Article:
You’ve read the testimony of the Macedonian Christians who gave sacrificially to the Apostle Paul:
Moreover, brethren, we do you to wit of the grace of God bestowed on the churches of Macedonia; How that in a great trial of affliction the abundance of their joy and their deep poverty abounded unto the riches of their liberality. For to their power, I bear record, yea, and beyond their power they were willing of themselves; Praying us with much intreaty that we would receive the gift, and take upon us the fellowship of the ministering to the saints. And this they did, not as we hoped, but first gave their own selves to the Lord, and unto us by the will of God.—2 Corinthians 8:1–8
Why is this testimony so powerful? Paul used it to encourage the Corinthian churches to be faithful in giving, and two millennia later, it motivates us today. Why?
The significance lies in their motive. In God’s economy, the motive is as important as the gift. In other words, why we give is as important as that we give.
Some people give out of guilt.
But not the Macedonian Christians. They did not give because Paul pushed or coerced them into it. In fact, they had to beg Paul to take their gift: “Praying us with much intreaty that we would receive the gift…” (2 Corinthians 8:4).
God never intended giving to hinge on guilt. He doesn’t want you to give because you have to give, but rather because you get to give. When Christians give only so they will not feel guilty, they rob themselves of the joy of giving.
Some people give out of greed.
The Macedonian Christians did not give to get. They did not give because they hoped God would reward them with increased finances.
Some “health and wealth” teachers promise that if people give to their ministries, God will make these givers wealthy in return. This is not only an unbiblical teaching; it promotes an unscriptural motive.
God does load us with great blessings when we give. Scripture is full of promises for givers. God even gives these promises to encourage us to give. In Malachi 3:10, He challenges us to give with the promise, “Bring ye all the tithes into the storehouse, that there may be meat in mine house, and prove me now herewith, saith the Lord of hosts, if I will not open you the windows of heaven, and pour you out a blessing, that there shall not be room enough to receive it.”
When our basic motive for giving, however, is personal gain, we miss the bigger picture. Giving is not a game in which we have to try to trick God into increasing our blessings. In fact, not all of His blessings are financial. We don’t give to get; we give because we trust God to take care of our needs.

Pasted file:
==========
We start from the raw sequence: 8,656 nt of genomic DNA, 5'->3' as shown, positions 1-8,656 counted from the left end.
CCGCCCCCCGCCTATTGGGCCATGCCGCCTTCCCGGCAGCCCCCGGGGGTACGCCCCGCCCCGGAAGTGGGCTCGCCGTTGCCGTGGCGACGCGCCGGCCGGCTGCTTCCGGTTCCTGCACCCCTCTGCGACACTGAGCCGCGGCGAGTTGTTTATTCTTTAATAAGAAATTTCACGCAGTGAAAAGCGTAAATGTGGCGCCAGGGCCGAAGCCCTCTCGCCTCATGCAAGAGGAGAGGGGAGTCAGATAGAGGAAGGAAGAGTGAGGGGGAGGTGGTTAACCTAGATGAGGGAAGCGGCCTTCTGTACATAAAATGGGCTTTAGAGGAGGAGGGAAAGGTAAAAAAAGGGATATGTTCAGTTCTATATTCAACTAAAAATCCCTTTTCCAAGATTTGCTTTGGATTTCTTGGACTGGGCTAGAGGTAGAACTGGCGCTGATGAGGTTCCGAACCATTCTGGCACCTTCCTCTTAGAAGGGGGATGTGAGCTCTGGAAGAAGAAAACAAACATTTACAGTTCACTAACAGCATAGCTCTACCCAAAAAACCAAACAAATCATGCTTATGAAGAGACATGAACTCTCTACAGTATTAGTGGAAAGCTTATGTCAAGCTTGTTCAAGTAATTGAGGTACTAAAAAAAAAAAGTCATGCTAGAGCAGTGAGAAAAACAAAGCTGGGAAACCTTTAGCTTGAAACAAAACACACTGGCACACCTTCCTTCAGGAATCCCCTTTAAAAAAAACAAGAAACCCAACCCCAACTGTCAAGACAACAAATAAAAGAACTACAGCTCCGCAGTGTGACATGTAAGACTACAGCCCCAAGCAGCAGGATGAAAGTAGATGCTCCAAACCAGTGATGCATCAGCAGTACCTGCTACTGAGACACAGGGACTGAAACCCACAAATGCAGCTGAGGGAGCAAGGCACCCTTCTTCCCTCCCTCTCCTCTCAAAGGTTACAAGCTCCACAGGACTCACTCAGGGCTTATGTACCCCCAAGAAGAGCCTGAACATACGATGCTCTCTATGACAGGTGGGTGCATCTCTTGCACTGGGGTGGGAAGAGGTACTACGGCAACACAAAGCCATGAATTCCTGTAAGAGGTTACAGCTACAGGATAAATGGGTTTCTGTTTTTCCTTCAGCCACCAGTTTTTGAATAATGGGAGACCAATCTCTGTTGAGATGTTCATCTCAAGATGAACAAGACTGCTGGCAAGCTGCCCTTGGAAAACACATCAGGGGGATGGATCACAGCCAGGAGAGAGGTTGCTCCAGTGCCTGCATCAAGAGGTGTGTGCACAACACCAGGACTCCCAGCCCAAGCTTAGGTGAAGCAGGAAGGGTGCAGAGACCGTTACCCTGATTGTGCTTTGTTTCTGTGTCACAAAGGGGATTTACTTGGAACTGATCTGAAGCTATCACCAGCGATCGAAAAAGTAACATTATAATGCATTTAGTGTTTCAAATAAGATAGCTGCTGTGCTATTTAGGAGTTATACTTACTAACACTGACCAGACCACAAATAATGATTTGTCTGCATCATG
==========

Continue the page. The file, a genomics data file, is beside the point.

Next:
The Macedonians gave because of God’s grace.
In Paul’s account of the gift of these Macedonian Christians, he was careful to explain that biblical giving is the result of “the grace of God.” The liberality of these Christian givers was not of themselves, but of God’s grace bestowed on them.
Spiritual givers are motivated by grace; they give in response to God’s work in their hearts. Paul described grace in Philippians 2:13: “For it is God which worketh in you both to will and to do of his good pleasure.” Grace is the powerful work of God in a Christian’s heart to make him willing and able to do His will. Nothing short of grace-giving is biblical giving.
It was only through the grace of God that the churches of Macedonia gave so sacrificially out of their own deep poverty. As 2 Corinthians 8:3 explains, God’s grace motivated these Christians to give “beyond their power.” In other words, they gave more than they could or, from a human perspective, should.
Some Christians give below their ability; their gifts really cost them nothing. Some Christians give at their ability; they give what is available after they’ve budgeted other necessary expenditures. But other Christians, like these in the Macedonian churches, give above their ability; they give sacrificially, voluntarily setting aside “necessities” in their generosity.
The grace-giving of the Macedonian Christians was the result of their giving first themselves to the Lord: “…but first gave their own selves to the Lord” (2 Corinthians 8:5). Their financial giving followed as the natural by-product of this personal commitment.
These Christians left a legacy for us to follow. Their example affirms the value of God’s work and challenge us to give liberally and to invest our whole hearts.
God’s economy operates on grace. When we consider the testimony of these first century believers (and many generations of others) who were poverty-stricken and often persecuted, their testimony challenges us to participate in grace-giving.
Guilt-giving and greed-giving ultimately produce resentment. But in grace-giving, you will find the joys of living on God’s economy.